The chairman of the BAR repeatedly excuses such grievous decisions by rationalizing that the Guidelines for Historic Preservation in the Old and Historic District are just guidelines. He belittles the witnesses who come before the BAR with that message.
What he should say is that the guidelines were written to guide the BAR in making rational decisions regarding developments in the Old and Historic District. In addition, he should add that there is some flexibility built into the guidelines but in essence they are our bible along with the Washington Street Standards. If the guidelines are meaningless then why do we ask everyone who wants to erect or modify a structure in the Old and Historic District to follow them?
Anyone taking office on the BAR ought to have to agree that they will uphold the guidelines along with the Washington Street Standards. Persistent or flagrant disregard of the guidelines or the Washington Street Standards by a BAR Member should result in the members removal from the Board.
In addition, we currently have another member of the BAR who takes great pride in openly opposing the Washington Street Standards. We cant recall the number of times we have been exposed to the BARs staff reports wherein they will list a number of guidelines for denying demolition of a structure having been met, but then turn around and recommend approval of the demolition. Subsequently, the BAR will blindly approve the demolition.
The city manager and the director of Planning and Zoning have been asked on a number of occasions to have the BAR Dockets distributed to the public at least a week prior to each BAR hearing. As it stands now the dockets are put out at about 6 p.m. on the Friday prior to the BAR hearing on the next Wednesday. This is totally unfair to the citizens, the Old Town Civic Association and other historic preservation organizations.
This results in only five days to read all of the docket items, visit and examine the site, discuss any questions with staff, develop a position on any matter of concern and then prepare remarks to be rendered during the hearing. An extremely short time, especially for a large number of the citizens who have other sources of employmentto say nothing of the BAR members themselves, who are expected to reach intelligent and rational decisions based on such wholly inadequate notice and preparation.
Occasionally no sketches are attached to those reports. In fact, on March 19, at the start of the BARs meeting the OTCA president objected that no sketches or pictures were attached so that we could not study what each docket item truly reflected. He reiterated this as he spoke about each individual item; however his comments were totally ignored. The chairman should have deferred the entire docket. A similar scenario occurred at the following meeting on April 2.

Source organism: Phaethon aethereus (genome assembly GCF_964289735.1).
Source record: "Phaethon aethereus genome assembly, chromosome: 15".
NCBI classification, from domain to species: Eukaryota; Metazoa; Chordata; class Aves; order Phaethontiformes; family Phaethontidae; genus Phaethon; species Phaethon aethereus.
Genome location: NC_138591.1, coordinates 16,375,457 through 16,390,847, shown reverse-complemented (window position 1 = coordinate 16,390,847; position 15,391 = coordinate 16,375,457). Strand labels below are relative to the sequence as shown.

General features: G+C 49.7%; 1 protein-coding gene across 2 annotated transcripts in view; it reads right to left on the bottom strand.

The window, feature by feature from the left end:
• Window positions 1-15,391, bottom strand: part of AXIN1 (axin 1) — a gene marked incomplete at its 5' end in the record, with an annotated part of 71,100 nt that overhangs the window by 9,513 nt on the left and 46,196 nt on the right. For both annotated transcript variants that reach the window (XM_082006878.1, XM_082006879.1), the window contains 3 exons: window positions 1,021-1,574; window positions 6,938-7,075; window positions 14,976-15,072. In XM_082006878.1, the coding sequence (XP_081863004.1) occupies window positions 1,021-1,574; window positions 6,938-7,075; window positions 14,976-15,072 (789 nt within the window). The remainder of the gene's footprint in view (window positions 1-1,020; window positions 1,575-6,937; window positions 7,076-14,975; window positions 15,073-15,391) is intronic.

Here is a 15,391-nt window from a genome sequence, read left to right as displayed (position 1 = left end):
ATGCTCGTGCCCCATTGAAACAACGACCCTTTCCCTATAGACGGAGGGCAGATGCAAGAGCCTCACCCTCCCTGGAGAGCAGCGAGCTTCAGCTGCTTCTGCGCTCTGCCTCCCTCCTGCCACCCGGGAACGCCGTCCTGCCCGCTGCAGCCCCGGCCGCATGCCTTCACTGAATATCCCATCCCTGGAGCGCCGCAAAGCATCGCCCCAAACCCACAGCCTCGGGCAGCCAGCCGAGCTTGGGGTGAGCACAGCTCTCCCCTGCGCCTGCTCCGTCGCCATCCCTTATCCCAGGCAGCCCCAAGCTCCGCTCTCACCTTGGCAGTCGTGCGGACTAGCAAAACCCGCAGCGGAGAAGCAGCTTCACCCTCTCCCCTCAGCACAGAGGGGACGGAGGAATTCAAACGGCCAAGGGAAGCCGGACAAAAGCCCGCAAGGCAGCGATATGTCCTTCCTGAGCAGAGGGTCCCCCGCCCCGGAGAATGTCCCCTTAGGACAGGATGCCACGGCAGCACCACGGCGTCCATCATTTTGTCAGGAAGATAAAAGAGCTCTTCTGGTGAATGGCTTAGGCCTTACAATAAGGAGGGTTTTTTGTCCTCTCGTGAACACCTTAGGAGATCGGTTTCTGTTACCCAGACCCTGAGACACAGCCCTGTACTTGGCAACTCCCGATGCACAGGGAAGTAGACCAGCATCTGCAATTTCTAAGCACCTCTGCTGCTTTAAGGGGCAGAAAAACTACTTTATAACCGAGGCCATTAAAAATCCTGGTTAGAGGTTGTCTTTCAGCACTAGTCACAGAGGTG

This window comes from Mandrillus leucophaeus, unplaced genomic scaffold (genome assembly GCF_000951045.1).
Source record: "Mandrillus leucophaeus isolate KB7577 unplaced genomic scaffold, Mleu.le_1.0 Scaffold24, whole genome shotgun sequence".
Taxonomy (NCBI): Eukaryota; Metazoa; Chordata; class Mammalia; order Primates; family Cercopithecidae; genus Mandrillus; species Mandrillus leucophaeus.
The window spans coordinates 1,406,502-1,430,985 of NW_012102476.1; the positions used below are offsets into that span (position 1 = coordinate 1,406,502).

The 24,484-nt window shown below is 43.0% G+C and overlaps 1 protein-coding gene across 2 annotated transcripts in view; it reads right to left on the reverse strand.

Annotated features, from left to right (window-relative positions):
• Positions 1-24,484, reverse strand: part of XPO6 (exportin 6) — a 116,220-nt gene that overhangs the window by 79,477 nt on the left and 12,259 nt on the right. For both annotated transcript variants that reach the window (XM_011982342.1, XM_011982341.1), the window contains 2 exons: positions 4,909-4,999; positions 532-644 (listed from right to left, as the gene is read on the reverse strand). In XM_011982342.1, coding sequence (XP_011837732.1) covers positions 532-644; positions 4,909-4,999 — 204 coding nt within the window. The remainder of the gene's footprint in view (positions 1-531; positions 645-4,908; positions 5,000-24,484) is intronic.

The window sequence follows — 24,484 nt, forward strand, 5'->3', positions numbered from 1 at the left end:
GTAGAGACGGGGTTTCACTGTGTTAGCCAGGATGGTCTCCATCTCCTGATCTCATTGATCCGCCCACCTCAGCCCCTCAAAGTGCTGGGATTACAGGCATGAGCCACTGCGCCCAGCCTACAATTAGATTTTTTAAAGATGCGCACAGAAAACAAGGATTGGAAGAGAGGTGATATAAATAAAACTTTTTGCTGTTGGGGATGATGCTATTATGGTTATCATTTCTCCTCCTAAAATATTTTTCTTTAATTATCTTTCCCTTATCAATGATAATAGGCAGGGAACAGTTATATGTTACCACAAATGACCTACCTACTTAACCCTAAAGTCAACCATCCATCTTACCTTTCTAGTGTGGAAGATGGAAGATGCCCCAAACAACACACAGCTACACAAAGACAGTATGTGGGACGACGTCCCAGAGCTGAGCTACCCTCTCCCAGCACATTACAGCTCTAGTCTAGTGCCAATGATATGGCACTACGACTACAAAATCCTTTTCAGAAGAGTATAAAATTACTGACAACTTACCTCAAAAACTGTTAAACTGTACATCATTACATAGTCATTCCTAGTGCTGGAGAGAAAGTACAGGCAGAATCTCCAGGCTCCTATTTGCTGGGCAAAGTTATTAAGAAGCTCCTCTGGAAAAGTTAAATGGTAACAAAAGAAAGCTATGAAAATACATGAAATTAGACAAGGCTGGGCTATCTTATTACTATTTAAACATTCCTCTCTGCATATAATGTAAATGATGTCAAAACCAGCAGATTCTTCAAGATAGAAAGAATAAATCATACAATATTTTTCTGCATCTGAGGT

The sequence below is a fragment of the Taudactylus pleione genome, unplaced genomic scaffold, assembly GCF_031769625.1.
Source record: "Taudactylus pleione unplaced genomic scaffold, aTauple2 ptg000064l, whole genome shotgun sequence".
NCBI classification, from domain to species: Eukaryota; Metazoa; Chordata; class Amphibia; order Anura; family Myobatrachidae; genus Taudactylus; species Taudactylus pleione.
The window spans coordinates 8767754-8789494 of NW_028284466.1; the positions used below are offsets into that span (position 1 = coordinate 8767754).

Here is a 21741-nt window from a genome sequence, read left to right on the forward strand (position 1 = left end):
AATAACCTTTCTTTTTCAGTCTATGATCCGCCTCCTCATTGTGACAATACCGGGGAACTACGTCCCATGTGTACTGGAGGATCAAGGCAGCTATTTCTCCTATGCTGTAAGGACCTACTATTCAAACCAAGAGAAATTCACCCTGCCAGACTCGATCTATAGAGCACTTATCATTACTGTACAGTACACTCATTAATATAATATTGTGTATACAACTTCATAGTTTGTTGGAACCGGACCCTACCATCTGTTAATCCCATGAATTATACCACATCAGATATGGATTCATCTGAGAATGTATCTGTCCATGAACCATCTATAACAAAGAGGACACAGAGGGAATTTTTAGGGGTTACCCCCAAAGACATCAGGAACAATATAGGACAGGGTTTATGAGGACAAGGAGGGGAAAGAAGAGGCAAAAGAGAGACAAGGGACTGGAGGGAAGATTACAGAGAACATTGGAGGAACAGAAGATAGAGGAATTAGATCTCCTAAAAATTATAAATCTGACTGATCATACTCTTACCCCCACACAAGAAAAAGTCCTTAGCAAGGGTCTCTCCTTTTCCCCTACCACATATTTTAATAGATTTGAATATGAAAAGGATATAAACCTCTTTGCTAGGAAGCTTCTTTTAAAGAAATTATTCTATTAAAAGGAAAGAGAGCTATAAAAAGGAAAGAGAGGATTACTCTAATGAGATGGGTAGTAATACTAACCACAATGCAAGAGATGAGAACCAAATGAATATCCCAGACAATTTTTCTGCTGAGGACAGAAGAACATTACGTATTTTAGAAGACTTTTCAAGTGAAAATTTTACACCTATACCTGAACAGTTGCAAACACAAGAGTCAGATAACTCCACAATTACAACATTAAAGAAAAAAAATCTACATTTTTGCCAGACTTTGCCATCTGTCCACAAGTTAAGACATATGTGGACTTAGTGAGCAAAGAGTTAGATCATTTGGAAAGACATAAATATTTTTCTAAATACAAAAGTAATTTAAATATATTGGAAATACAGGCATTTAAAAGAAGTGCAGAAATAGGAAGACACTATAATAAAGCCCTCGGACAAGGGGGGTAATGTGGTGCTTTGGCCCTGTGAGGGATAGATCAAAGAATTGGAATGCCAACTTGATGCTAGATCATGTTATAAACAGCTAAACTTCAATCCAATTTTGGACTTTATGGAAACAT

In recent months a number of After the Fact applications have come before the BAR. However, the BAR has not set up a fines schedule; therefore each of these hearings is quite contentious. One of the after the fact requests that was appealed to Council involved an ice house on Commerce Street.
The BAR wanted to fine the owner $25,000; however it was reduced to $6,000 by Council. The most recent after the fact application was for the unlawful painting of a brick structure located at 900 Prince Street. The owner admitted making a mistake, however the BAR voted 3-3 on whether or not to make the owner take the paint off the building and/or pay a fine. The staff stated tha
t it would have cost the owner $108,000 to take the paint off or they recommended he pay a fine of $100,000. With a 3-3 tie the owner skated without doing either, as the BAR chose not to reopen the case; therefore, it was summarily approved.
All ties should be deferred for future consideration by the full BAR, rather than being automatically approved after 14 days. The real stickler in this case was that one member of the BAR stated that he didnt like the green paint on the bricks and that the owner should repaint the structure a different color. This case will be appealed but that doesnt change the fact that the BAR again voted wrong.
There are other examples that could be cited; however the purpose of the associations letter is to call attention to our suggested remedies.
The beauty and value of our city deserves our constant attention, citizen input, and consistency in application of historic guidelines and principles.
Townsend A Van Van Fleet is president of the Old Town Civic Association.